The great political agitation of American legislative bodies, which is the only one that attracts the attention of foreigners, is a mere episode, or a sort of continuation, of that universal movement which originates in the lowest classes of the people, and extends successively to all the ranks of society. It is impossible to spend more effort in the pursuit of happiness.
In my opinion, the main evil of the present democratic institutions of the Untied States does not arise, as is often asserted in Europe, from their weakness, but from their irresistible strength.
The jury teaches every man not to recoil before the responsibility of his own actions, and impresses him with that manly confidence without which no political virtue can exist. It invests each citizen with a kind of magistracy; it makes them all feel the duties which they are bound to discharge towards society, and the part which they take in its government. By obliging men to turn their attention to other affairs than their own, it rubs off that private selfishness which is the rust of society.
Those who hope to revive the monarchy of Henry IV or of Louis XIV appear to me to be afflicted with mental blindness; and when I consider the present condition of several European nations,—a condition to which all the others tend,—I am led to believe that they will soon be left with no other alternative than democratic liberty or the tyranny of the Caesars.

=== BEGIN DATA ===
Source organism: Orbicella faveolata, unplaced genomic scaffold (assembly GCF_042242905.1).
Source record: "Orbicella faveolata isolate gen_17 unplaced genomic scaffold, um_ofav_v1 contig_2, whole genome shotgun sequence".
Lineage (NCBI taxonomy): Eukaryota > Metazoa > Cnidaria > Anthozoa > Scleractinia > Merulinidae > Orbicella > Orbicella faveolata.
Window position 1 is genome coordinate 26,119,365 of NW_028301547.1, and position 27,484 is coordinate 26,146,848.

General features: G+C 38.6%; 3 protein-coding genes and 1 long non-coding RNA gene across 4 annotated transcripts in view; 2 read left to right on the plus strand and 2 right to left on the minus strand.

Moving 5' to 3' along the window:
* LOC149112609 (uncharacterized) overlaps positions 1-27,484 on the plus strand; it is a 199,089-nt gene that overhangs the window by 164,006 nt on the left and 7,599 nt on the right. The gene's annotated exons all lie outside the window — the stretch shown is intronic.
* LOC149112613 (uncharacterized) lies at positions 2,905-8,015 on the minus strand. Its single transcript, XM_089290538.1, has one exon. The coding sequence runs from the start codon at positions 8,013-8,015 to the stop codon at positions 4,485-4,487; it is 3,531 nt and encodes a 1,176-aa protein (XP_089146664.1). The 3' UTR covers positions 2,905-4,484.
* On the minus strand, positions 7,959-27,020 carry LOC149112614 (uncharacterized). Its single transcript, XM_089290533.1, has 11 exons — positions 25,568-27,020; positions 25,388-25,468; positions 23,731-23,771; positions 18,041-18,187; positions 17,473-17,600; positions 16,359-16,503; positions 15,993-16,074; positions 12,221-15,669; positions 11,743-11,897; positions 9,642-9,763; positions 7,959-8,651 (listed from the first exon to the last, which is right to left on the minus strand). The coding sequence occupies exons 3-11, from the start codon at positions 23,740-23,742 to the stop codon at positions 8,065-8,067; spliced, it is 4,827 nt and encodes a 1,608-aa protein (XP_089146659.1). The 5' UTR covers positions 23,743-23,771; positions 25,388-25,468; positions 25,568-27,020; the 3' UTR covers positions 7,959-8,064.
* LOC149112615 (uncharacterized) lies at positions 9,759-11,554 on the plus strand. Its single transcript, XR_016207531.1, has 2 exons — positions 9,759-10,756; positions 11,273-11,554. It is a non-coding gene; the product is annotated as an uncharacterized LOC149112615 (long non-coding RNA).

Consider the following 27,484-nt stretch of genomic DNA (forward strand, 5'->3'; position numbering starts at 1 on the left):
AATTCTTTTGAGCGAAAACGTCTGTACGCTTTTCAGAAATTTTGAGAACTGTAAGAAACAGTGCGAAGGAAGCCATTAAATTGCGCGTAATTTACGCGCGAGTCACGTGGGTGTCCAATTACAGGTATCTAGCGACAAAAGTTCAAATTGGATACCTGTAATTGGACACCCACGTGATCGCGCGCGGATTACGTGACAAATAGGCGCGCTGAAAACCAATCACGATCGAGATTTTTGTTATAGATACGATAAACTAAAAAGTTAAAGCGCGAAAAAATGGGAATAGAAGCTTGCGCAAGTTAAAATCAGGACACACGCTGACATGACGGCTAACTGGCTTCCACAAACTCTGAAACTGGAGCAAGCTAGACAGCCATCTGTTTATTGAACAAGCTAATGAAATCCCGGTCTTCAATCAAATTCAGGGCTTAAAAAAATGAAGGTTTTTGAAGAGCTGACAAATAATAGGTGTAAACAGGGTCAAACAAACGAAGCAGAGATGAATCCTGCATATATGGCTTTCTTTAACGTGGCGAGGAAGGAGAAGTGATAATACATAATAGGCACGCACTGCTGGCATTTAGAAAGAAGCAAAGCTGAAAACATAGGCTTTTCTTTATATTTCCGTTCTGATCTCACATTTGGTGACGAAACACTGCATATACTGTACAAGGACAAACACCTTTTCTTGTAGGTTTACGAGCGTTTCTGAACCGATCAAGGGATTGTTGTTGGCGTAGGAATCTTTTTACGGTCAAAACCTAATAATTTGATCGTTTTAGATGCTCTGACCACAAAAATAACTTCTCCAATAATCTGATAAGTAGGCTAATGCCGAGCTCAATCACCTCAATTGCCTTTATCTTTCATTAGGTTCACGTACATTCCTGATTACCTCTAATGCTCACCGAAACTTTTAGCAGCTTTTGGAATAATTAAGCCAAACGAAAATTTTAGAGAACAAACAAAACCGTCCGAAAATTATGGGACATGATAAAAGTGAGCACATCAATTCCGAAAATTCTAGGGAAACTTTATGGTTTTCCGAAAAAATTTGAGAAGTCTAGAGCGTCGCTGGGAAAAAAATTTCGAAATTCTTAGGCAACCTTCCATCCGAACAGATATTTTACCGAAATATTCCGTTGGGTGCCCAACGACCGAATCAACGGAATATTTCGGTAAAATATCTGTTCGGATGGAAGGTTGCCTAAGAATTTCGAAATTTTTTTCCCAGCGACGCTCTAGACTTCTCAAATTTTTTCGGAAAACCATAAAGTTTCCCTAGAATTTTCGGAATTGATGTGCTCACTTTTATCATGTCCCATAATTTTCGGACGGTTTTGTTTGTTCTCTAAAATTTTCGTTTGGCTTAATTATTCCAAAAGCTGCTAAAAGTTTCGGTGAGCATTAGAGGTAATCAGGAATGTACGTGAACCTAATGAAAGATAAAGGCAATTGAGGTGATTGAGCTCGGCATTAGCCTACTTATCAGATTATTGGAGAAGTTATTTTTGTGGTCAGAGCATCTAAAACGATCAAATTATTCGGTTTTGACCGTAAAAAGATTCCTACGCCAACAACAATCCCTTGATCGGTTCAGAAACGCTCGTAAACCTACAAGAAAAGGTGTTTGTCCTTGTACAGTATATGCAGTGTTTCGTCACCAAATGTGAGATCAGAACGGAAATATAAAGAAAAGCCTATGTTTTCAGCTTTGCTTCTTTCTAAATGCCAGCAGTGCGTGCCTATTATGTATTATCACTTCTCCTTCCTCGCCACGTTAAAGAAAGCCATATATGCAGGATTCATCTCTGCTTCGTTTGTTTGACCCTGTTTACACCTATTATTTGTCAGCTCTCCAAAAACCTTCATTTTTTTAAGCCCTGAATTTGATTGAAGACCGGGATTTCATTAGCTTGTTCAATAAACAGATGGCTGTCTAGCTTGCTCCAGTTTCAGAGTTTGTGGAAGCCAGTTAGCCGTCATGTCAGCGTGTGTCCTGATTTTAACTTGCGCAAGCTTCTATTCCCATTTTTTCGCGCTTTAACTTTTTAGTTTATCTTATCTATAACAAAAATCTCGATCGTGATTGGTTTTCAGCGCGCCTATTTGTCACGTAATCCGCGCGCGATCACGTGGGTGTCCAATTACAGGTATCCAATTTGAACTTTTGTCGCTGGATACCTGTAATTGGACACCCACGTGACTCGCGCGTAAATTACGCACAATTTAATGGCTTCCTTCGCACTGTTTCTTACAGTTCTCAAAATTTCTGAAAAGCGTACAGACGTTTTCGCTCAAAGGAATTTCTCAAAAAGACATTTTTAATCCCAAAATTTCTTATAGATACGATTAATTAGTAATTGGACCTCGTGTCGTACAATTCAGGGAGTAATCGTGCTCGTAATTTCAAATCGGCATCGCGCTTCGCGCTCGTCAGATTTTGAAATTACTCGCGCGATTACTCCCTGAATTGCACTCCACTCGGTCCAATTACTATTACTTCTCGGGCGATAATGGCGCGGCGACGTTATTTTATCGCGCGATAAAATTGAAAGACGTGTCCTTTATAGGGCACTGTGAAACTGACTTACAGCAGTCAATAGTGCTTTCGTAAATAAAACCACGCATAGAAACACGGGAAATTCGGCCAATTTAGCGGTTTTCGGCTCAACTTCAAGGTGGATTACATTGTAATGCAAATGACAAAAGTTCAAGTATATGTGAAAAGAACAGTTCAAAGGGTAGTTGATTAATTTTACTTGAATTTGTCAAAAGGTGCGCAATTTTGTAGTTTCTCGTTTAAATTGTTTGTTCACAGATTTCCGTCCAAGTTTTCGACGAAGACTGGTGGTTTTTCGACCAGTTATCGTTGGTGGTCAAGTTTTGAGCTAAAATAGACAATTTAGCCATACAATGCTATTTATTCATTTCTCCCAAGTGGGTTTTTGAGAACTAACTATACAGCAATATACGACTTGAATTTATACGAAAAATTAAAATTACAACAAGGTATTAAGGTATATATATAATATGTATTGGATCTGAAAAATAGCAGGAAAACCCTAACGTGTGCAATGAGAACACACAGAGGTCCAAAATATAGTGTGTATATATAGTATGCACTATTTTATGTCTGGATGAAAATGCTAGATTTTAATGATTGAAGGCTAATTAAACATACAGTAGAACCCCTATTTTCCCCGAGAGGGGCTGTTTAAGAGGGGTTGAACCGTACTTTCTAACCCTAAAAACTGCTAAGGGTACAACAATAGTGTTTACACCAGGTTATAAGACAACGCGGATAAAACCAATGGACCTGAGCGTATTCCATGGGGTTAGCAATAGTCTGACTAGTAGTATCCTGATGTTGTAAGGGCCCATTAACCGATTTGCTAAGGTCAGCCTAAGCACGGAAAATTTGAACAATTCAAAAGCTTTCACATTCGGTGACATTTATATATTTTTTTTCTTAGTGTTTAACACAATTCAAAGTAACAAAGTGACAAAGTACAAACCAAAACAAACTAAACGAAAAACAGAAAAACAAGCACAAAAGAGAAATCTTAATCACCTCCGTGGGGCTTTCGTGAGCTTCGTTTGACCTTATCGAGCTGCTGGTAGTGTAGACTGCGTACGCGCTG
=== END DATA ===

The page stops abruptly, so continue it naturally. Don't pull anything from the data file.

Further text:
But I am very far from thinking that we ought to follow the example of the American democracy, and copy the means which it has employed to attain this end; for I am well aware of the influence which the nature of a country and its political antecedents exercise upon its political constitutions; and I should regard it as a great misfortune for mankind if liberty were to exist all over the world under the same features.
For myself, when I feel the hand of power lie heavy on my brow, I care but little to know who oppresses me; and I am not the more disposed to pass beneath the yoke because it is held out to me by the arms of a million of men.
I think that democratic communities have a natural taste for freedom: left to themselves, they will seek it, cherish it, and view any privation of it with regret. But for equality, their passion is ardent, insatiable, incessant, invincible: they call for equality in freedom; and if they cannot obtain that, they still call for equality in slavery.
Nothing, in my opinion, is more deserving of our attention than the intellectual and moral associations of America. […] If men are to remain civilized, or to become so, the art of associating together must grow and improve in the same ratio in which the equality of conditions is increased.
I am of opinion, that, in the democratic ages which are opening upon us, individual independence and local liberties will ever be the products of art; that centralization will be the natural government.
I perceive mighty dangers which it is possible to ward off,—mighty evils which may be avoided or alleviated; and I cling with a firm hold to the belief that, for democratic nations to be virtuous and prosperous, they require but to will it.